Can Being A Connected Educator Distract From Meaningful Work?

I don’t want more friends or connections. What I want is to strengthen relationships with inspiring colleagues I’ve already met online or know in person.

As connected educators, we get a positive jolt when our ideas are retweeted. When we come across an inspiring blog post, we feel great about our engagement in self-directed professional growth. After attending a worthwhile conference, we often feel as if we’ve finally met dozens of our long-lost cousins from the pedagogy family tree.

This past weekend, I attended a wonderful event: The Kentucky ECET2 convening. My Jefferson County (Louisville, KY) colleague and fellow CTQ Collaboratory member Robin “MeMe” Ratliff played a pivotal role in organizing the event, for which I’m grateful.

Fired-up educators shared best practice, critiqued each others’ work plans, and attended breakout sessions. For many, it was an amazing opportunity to network and meet kindred spirits.

But not for me. I spent most of my time cultivating relationships with colleagues I’d already interacted with.

I don’t want more friends or connections. What I want is to strengthen relationships with inspiring colleagues I’ve already met online or know in person. I’ve reached my own connection saturation; it’s now time to transfer the energy of networking and idea swapping into more substanial action.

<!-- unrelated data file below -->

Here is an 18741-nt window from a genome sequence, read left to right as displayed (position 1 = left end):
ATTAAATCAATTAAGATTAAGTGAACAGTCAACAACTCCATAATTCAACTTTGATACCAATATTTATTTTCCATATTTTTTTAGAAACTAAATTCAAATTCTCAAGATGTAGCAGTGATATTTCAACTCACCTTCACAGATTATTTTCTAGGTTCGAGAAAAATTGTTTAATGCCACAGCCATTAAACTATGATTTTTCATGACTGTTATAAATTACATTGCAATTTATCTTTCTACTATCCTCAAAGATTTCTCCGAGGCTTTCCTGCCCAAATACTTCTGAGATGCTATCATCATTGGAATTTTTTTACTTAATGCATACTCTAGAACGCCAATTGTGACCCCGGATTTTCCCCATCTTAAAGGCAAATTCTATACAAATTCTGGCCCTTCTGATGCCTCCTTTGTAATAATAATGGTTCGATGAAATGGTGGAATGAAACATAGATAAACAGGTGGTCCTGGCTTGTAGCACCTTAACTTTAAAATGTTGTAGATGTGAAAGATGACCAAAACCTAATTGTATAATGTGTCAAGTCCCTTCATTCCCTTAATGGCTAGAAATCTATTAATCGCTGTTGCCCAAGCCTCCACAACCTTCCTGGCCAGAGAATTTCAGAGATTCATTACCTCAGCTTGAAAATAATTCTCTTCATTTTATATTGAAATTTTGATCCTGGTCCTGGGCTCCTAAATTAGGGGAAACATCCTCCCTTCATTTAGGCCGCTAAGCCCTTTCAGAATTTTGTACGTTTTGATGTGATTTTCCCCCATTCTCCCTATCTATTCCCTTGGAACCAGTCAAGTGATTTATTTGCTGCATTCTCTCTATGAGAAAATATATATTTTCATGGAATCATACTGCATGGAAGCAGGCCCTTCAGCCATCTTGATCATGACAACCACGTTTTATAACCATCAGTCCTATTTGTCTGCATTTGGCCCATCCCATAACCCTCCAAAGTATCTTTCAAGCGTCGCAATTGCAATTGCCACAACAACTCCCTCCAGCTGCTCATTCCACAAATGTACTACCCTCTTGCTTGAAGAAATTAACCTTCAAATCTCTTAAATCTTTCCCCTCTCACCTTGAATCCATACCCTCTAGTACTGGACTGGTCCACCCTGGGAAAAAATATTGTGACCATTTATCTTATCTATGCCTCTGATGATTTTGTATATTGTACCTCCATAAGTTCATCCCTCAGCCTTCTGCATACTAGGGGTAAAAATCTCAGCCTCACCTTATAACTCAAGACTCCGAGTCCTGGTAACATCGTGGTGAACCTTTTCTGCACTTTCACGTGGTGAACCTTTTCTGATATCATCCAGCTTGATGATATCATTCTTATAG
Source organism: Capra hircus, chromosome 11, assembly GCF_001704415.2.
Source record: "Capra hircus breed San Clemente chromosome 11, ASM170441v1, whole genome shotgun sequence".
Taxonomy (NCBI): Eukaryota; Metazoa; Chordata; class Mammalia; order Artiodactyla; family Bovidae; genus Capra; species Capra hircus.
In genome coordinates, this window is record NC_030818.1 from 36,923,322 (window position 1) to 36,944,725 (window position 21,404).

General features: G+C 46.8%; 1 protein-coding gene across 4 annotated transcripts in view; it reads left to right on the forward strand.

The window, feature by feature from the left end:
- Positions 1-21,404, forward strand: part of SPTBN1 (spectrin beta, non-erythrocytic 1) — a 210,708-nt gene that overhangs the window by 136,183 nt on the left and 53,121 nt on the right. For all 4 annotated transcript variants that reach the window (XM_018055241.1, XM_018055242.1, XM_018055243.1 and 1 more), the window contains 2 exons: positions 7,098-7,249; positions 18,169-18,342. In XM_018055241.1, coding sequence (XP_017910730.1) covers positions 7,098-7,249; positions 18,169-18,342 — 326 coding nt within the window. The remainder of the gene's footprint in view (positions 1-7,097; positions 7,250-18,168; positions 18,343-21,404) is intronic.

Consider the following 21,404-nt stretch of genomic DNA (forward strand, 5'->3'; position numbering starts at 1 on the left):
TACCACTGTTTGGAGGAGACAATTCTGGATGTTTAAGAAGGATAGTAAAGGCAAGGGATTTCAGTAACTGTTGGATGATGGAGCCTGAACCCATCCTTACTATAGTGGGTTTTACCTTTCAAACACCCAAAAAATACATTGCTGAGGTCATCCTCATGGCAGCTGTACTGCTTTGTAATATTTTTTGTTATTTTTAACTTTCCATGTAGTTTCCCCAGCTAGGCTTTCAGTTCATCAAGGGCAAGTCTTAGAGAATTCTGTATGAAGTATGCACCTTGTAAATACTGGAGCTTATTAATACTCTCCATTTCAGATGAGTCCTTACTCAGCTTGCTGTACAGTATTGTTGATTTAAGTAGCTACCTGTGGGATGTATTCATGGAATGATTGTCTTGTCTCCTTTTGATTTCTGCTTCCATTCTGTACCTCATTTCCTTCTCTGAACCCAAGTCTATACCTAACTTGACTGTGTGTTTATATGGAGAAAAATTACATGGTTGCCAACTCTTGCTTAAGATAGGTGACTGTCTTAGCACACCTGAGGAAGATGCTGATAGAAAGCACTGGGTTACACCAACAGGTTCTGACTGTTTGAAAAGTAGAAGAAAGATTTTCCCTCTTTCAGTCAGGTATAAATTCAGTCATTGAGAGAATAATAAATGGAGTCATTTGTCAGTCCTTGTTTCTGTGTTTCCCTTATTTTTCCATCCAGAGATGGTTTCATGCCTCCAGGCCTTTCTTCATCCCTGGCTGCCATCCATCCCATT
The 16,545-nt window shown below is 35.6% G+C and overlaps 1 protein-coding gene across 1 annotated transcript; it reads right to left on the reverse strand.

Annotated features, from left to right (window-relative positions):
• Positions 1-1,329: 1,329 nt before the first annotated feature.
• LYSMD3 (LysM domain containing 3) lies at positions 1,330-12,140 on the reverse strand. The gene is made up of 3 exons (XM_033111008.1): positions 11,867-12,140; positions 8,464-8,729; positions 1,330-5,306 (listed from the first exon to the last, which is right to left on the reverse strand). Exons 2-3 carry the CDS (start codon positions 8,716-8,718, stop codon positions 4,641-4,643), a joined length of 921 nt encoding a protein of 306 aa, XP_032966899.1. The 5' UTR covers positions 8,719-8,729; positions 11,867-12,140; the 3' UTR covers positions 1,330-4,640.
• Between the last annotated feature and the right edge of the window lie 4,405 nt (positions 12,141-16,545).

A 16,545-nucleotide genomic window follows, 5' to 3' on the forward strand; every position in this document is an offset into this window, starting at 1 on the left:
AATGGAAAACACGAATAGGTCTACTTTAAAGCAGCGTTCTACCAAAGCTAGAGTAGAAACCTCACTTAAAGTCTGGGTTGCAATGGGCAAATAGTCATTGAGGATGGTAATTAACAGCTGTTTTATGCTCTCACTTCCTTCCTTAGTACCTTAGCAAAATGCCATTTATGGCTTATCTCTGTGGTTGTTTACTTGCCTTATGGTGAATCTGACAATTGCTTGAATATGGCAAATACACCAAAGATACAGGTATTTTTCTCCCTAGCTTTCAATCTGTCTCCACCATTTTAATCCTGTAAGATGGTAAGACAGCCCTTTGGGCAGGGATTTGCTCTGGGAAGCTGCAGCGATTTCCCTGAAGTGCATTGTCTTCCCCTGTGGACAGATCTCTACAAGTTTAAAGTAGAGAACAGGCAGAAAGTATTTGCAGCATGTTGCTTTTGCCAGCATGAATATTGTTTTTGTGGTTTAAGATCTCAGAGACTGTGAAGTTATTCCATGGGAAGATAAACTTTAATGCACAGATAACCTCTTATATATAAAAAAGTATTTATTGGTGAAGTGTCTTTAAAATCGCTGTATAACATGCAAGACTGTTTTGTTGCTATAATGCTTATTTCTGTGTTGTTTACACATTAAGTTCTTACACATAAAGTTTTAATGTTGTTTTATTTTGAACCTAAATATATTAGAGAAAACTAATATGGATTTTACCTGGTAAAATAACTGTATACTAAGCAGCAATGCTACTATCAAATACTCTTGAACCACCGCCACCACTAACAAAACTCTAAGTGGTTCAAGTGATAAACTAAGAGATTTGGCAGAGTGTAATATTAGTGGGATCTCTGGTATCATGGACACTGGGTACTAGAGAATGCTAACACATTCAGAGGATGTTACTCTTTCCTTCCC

It’s all about the law of diminishing returns. Too many inputs–the ideas and connections we make online and in person–can encroach on our ability to reflect, to collaborate, and act. Consider Malcolm Gladwell’s essay “Small Change,” in which he argues that social media movements will never be as impactful as activism spawned by face-to-face relationships.

Gladwell’s words spoke to me, as I considered my own most dynamic professional learning experiences. The Bread Loaf School of English, a residential summer graduate program with participating educators from around the world. Center for Teaching Quality’s own VOICE training, in which a cohort of folks meets regularly to learn skills in virtual collaboration and organizing. While the former experience was “in the flesh” and the latter virtual, both relied on sustained interaction with a fixed number of people.

The sustained, professional give and take and build and grow with smaller numbers of colleagues–whether it be in-person, digitally, or a blend of both–is where I want to focus my energy.

For me, this means leading 14 Louisville teachers in the CTEPS (Classroom Teachers Enacting Positive Solutions) cohort through June and hopefully beyond. We meet in virtual and face-to-face settings to build teacher efficacy in leadership and online collaborative skills, designing solutions to local challenges. The project is modeled after fellow teacherpreneur Lauren Hill’s statewide CTEPS cohort of National Board Certified Teachers here in Kentucky. Working with her, I’m seeing the connection between fostering relationships and sustaining real work.